You’ve finally received a notice that your Social Security hearing has been scheduled. However, the letter contained a strange line from the judge: if there is more evidence you want to submit, get it to me right away. If you cannot get the evidence to me before the hearing, bring it to the hearing.

What kind of evidence is he talking about—and if you don’t try to submit more evidence, is it going to negatively affect your case?

How Can Medical Records Cause Delays in Your Social Security Hearing?

The judge in your hearing will base his decision largely on the medical evidence you provide, so the more conclusive proof you have, the faster he can give his decision. Your disability claims examiner at Disability Determination Services (DDS) should send all of the medical records you have included in your file on to the court; however, you will likely have continued your treatment in the months while you have waited for your hearing. You should send any new treatment notes, test results, and doctors’ findings to the administrative law judge before your hearing date; otherwise, you may see a delay in the final decision in your disability hearing due to:

  • Records processing. Your judge will give the most weight to your most recent medical information, since this will show how your current condition prevents you from working. If you do not have access to your own medical record, you may have to request copies from the hospital or clinic—many of whom will insist on sending the documents straight to the court instead of to you.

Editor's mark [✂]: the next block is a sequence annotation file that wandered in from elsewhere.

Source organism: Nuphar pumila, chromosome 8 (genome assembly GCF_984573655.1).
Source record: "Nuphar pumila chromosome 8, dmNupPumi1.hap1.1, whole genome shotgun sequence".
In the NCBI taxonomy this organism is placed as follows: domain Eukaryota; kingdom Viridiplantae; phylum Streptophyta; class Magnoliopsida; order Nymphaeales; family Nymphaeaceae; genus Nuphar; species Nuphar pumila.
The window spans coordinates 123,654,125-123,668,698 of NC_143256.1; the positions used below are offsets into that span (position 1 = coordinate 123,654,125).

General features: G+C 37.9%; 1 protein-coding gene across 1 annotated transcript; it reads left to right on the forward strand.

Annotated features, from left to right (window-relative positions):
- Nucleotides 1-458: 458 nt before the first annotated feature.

• Open record. If all of your medical records have not arrived by the day of your hearing, you may request that the judge wait to issue a decision until all of the evidence has been seen. This is called holding the record open, and will further prolong both the hearing and decision in your case.
  • Consultative exams. If the medical evidence in your case is inconclusive, a judge may hold your case open in order to send you to a consultative examination with a Social Security doctor. Not only will this mean additional waiting for an appointment with a doctor, but you will also need to have yet another hearing date scheduled to present the results to the judge.

One of the many benefits of having an attorney on your side is the ability to have all of your medical records gathered quickly and efficiently. If you are missing important exam notes, your disability lawyer can track them down and get them expedited to the court, reducing your wait time for a final decision.

To find out how we can help you get your disability application approved as quickly as possible, email us today at [email protected] or call us at (402) 933-5405 and tell us about your claim.


Sean D. Cuddigan
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SSA and VA Disability Attorney in Omaha, Nebraska